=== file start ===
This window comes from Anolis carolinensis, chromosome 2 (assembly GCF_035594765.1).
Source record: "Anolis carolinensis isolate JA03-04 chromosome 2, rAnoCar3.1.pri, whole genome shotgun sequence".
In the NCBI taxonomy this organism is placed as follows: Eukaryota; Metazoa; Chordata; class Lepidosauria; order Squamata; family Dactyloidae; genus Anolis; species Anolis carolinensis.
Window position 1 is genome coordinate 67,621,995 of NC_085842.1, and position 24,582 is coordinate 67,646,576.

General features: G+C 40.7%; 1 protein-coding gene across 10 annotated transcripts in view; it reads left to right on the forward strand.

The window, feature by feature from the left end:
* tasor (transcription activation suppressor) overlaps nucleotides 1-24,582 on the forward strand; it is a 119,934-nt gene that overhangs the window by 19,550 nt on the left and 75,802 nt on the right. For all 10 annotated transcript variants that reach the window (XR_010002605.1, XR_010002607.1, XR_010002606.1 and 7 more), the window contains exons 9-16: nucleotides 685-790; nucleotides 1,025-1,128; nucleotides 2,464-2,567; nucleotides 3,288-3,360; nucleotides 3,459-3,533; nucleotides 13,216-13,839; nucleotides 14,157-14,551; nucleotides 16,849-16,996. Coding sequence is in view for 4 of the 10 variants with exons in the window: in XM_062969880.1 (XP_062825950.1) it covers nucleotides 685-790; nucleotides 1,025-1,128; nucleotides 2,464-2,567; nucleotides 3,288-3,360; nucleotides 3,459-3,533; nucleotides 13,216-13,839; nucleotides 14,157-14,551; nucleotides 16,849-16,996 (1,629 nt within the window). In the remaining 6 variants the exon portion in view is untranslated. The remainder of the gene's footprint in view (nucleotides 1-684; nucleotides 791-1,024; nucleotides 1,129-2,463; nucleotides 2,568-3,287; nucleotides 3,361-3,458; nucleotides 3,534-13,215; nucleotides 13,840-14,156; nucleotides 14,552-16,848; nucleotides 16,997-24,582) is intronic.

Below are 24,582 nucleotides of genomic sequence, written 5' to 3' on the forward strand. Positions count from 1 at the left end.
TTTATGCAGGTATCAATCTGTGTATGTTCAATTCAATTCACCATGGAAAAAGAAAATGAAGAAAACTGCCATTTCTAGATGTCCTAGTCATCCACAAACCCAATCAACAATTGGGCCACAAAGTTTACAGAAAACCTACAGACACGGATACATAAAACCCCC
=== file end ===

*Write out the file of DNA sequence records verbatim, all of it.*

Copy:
This window comes from Anolis carolinensis, chromosome 2 (assembly GCF_035594765.1).
Source record: "Anolis carolinensis isolate JA03-04 chromosome 2, rAnoCar3.1.pri, whole genome shotgun sequence".
In the NCBI taxonomy this organism is placed as follows: Eukaryota; Metazoa; Chordata; class Lepidosauria; order Squamata; family Dactyloidae; genus Anolis; species Anolis carolinensis.
Window position 1 is genome coordinate 67,621,995 of NC_085842.1, and position 24,582 is coordinate 67,646,576.

General features: G+C 40.7%; 1 protein-coding gene across 10 annotated transcripts in view; it reads left to right on the forward strand.

The window, feature by feature from the left end:
* tasor (transcription activation suppressor) overlaps nucleotides 1-24,582 on the forward strand; it is a 119,934-nt gene that overhangs the window by 19,550 nt on the left and 75,802 nt on the right. For all 10 annotated transcript variants that reach the window (XR_010002605.1, XR_010002607.1, XR_010002606.1 and 7 more), the window contains exons 9-16: nucleotides 685-790; nucleotides 1,025-1,128; nucleotides 2,464-2,567; nucleotides 3,288-3,360; nucleotides 3,459-3,533; nucleotides 13,216-13,839; nucleotides 14,157-14,551; nucleotides 16,849-16,996. Coding sequence is in view for 4 of the 10 variants with exons in the window: in XM_062969880.1 (XP_062825950.1) it covers nucleotides 685-790; nucleotides 1,025-1,128; nucleotides 2,464-2,567; nucleotides 3,288-3,360; nucleotides 3,459-3,533; nucleotides 13,216-13,839; nucleotides 14,157-14,551; nucleotides 16,849-16,996 (1,629 nt within the window). In the remaining 6 variants the exon portion in view is untranslated. The remainder of the gene's footprint in view (nucleotides 1-684; nucleotides 791-1,024; nucleotides 1,129-2,463; nucleotides 2,568-3,287; nucleotides 3,361-3,458; nucleotides 3,534-13,215; nucleotides 13,840-14,156; nucleotides 14,552-16,848; nucleotides 16,997-24,582) is intronic.

Below are 24,582 nucleotides of genomic sequence, written 5' to 3' on the forward strand. Positions count from 1 at the left end.
TTTATGCAGGTATCAATCTGTGTATGTTCAATTCAATTCACCATGGAAAAAGAAAATGAAGAAAACTGCCATTTCTAGATGTCCTAGTCATCCACAAACCCAATCAACAATTGGGCCACAAAGTTTACAGAAAACCTACAGACACGGATACATAAAACCCCC